Babies born during the early months of the COVID-19 outbreak scored slightly lower on a screening of their developmental skills at 6 months of age than those born before the pandemic, according to a new study.
The study in JAMA Pediatrics followed 255 babies born in March to December 2020 in New York City, the U.S. epicenter in the pandemic's early days.
The infants were screened for social, communication, and motor skills at 6 months of age using a standard questionnaire about their ability to roll from their back to their stomach, how often they babble, and other milestones.
In most areas, the babies born during the pandemic had lower scores compared with those born earlier. That held true whether they were born to mothers who had been infected with COVID-19 during pregnancy or not, the researchers found.
"Both exposed and unexposed infants born during that period had significantly lower scores on gross motor, fine motor, and personal-social subdomains compared with a historical cohort of infants born before the onset of the COVID-19 pandemic," the researchers wrote.
"These findings suggest that birth during the COVID-19 pandemic, but not maternal SARS-CoV-2 infection, is associated with differences in neurodevelopment at age 6 months."
But the results might not be indicative of long-term lags, they added.
"It does, of course, give pause: Why the heck are these kiddos scoring less well on what I would consider very foundational skills, like motor skills, particularly?" Sean Deoni, an associate professor of pediatrics research at Brown University who was not involved in the study, told NBC News.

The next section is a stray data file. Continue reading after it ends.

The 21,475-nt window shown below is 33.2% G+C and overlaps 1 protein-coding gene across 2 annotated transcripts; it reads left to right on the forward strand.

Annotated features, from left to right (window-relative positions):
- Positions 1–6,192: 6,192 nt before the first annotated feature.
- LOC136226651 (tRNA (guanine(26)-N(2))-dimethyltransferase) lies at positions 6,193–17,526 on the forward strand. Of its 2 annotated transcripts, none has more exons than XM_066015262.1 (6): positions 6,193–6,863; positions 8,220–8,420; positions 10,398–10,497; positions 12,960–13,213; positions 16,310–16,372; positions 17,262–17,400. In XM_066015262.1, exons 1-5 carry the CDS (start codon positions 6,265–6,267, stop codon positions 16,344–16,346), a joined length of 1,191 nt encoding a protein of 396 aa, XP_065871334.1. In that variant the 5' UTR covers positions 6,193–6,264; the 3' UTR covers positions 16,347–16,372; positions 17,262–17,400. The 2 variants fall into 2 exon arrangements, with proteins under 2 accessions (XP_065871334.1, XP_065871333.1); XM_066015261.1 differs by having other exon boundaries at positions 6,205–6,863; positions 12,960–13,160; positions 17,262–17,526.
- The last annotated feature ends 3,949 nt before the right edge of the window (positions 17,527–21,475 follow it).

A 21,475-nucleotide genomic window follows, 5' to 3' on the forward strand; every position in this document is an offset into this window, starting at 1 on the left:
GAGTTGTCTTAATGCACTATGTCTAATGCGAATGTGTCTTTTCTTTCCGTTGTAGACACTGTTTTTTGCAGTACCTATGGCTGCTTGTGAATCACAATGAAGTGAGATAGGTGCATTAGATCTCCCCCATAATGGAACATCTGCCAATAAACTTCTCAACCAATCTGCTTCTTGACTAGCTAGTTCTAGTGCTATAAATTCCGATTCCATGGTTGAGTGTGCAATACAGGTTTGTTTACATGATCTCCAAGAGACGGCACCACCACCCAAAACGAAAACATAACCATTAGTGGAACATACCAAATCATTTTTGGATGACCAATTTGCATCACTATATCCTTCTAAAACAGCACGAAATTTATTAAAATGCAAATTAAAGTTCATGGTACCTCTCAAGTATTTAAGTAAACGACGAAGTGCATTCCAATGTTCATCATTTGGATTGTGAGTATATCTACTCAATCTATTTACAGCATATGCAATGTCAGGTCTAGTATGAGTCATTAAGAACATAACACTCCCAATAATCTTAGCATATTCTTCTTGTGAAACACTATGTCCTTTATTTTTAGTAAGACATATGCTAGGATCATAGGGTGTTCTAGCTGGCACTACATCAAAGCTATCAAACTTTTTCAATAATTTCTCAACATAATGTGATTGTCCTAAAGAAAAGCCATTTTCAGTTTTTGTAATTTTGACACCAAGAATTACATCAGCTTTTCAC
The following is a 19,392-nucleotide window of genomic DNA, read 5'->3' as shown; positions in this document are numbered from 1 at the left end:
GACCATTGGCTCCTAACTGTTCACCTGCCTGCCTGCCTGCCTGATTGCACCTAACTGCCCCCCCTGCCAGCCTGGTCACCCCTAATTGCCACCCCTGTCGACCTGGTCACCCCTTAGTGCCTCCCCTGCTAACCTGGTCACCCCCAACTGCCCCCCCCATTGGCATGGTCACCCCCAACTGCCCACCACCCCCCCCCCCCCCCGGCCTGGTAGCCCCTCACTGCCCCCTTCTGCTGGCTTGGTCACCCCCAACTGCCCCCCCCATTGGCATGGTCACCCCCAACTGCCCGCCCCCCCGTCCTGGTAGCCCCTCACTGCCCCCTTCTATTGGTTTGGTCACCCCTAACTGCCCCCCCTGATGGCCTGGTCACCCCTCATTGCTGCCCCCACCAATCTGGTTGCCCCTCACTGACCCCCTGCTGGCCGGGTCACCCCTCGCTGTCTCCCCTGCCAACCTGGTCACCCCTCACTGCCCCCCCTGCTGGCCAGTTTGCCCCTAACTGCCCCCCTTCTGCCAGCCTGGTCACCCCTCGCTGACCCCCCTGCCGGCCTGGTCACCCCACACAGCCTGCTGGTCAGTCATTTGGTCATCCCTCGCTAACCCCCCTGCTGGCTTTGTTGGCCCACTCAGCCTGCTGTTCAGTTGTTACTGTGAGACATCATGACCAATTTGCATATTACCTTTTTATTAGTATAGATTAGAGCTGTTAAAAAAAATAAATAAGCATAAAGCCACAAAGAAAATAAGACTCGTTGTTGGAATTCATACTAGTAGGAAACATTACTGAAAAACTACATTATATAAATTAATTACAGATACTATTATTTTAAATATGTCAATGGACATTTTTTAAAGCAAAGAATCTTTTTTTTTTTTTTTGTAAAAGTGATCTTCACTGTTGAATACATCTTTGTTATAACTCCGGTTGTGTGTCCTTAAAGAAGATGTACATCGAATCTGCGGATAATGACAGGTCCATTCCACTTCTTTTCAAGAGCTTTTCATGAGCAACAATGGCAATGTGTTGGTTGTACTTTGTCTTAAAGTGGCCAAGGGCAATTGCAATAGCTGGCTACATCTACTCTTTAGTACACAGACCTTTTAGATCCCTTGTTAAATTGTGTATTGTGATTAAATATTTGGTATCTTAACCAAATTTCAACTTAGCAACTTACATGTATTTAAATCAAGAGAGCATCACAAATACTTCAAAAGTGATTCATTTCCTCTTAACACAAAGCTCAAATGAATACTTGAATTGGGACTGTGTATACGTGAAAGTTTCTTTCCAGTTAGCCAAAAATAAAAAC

He said he would have expected to see an effect on babies' communication because adults' masks hide their mouths when they talk, and infants have had limited social interaction due to lockdowns.
"My initial impression would be things like language would be affected and motor wouldn't be, and we're seeing the opposite," Deoni told the news outlet.
The researchers speculated stress pregnant women experienced due to the pandemic could explain the drop in babies' motor and social skills.
But lead study investigator Dr. Dani Dumitriu, an assistant professor of pediatrics and psychiatry at Columbia University and a newborn hospitalist at the Morgan Stanley Children's Hospital, told NBC News it was likely due to several factors.
The effects of being born into an environment of lockdowns and other pandemic-related stressors on families probably contributed as well, she told the news outlet — calling the findings a "huge surprise."
"We expected there to be a difference based on what's known from other viruses," she told NBC News.
Mollie Wood, an assistant professor of epidemiology at the University of North Carolina Gillings School of Global Public Health and the lead author of an editorial published alongside the JAMA Pediatrics study, told NBC News pregnant women should not see these findings as reason to opt out of getting vaccinated and the booster shot or to stop wearing masks. She also said the study had limitations.
"It's a very small sample, taken from a very specific health system in New York City, taken during a very limited time period," she told NBC News. "Not that we can't learn from things that way, but it does speak to a very small slice of the pandemic among pregnant people."
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